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`Cap third party liability before tariff hike' -- Transporters on collision course with IRDA

Sarbajeet K. Sen
P. Manoj

NEW DELHI, May 1

BRACE yourself for a fresh round of disruption of movement of goods by road in the coming days.

With the Insurance Regulatory and Development Authority (IRDA) firm on announcing the revised motor insurance tariffs within May 15 and the transport operators unwilling to accept any hike prior to enactment of legislative amendments to cap third party liability (TPL), a major confrontation is on the cards.

Transport operators under the aegis of the All India Motor Transport Congress (AIMTC), the apex body of transport vehicle owners, have recently sent a communication to the IRDA asking it to defer the announcement and also reminding the insurance regulator of a similar agitation by truckers on the same grounds in 1998.

The representatives of AIMTC have also met the Minister of State for Road Transport and Highways (MoRT&H), Gen B.C. Khanduri, and appraised him of their stand on insurance tariff hikes.

"We will be left with no option but to take to the streets if the IRDA goes ahead and announces any hike in motor premium," Mr J.M. Saxena, Secretary-General, AIMTC, told Business Line after his meeting with Gen Khanduri on Monday.

He said that the AIMTC had asked the Minister to expedite the process of amending the Motor Vehicles Act for limiting the TPL according to the Structured Compensation Formula suggested by a committee that had gone into the matter a couple of years ago. The committee had suggested that TPL for motor vehicles should be limited to Rs 7.5 lakh for permanent total disability and Rs 5 lakh for death. However, MoTR&H officials said that the process of amending the Act, which has been lying in cold storage for a long time was unlikely to be carried out in a haste, throwing open the likelihood of truckers going on a collision course with the IRDA.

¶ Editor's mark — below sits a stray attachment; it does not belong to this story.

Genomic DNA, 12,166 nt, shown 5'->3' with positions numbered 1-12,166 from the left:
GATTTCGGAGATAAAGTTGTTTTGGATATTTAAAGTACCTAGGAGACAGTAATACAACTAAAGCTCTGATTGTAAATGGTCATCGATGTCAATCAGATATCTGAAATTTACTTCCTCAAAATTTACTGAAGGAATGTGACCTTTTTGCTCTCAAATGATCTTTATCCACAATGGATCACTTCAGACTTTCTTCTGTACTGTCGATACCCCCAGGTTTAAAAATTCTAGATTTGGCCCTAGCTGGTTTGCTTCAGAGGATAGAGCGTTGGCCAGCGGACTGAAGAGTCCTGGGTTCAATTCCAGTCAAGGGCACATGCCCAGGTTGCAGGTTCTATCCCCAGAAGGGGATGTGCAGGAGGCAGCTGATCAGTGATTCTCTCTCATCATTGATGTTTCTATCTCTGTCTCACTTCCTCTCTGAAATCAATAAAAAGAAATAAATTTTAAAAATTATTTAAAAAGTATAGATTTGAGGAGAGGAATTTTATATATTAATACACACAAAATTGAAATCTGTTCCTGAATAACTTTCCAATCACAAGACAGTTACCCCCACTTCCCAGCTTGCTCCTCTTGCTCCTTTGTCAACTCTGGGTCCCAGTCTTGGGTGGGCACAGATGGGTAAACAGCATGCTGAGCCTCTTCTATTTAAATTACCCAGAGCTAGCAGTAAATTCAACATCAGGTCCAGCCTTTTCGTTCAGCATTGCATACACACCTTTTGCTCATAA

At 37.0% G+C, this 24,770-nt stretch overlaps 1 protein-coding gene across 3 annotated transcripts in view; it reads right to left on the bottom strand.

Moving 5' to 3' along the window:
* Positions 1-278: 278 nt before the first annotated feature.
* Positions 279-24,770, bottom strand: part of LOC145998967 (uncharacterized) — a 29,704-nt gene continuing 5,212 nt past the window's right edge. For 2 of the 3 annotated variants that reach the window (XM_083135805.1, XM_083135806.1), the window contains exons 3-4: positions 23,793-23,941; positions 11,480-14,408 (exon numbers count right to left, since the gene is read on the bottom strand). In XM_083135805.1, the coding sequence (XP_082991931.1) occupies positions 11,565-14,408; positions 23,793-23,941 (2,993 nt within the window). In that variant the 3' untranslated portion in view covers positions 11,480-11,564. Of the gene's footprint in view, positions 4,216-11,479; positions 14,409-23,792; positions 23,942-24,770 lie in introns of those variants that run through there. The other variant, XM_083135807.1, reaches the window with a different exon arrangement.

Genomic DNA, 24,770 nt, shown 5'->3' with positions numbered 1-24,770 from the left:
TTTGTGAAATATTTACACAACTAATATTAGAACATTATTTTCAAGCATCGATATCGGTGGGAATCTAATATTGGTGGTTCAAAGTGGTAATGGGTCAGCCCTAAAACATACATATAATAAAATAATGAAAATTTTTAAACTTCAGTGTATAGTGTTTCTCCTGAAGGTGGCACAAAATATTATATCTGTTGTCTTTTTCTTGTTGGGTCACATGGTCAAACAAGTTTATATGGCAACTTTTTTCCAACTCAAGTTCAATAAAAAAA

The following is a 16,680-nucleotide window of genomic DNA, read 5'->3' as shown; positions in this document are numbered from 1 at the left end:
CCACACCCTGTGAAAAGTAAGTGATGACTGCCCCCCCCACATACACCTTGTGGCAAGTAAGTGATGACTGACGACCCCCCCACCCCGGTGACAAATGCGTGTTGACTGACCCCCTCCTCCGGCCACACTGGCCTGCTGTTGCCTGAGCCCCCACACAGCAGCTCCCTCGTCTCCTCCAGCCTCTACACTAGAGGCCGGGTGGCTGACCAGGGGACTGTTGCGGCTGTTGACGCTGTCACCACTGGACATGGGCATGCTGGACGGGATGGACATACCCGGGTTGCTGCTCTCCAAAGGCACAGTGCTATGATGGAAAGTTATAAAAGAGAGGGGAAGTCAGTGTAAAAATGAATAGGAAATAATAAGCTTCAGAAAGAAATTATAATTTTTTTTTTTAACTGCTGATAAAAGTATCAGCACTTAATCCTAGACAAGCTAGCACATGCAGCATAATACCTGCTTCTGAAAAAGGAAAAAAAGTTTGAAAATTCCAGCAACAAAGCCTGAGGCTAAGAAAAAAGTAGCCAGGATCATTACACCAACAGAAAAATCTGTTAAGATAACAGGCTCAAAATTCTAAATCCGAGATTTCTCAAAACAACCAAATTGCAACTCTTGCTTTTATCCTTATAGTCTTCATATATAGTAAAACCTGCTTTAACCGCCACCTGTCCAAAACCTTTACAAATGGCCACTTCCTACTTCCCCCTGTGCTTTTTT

In its communication to IRDA, AIMTC has said that it will "oppose any hike in insurance third party premium till the committee's recommendation regarding limiting the liability in third party claims is implemented. This is the only way to save the insurance companies and the transport industry," it has said. Transporters argue that the unlimited liability of motor vehicles result in the bleeding of the insurance companies on this count.

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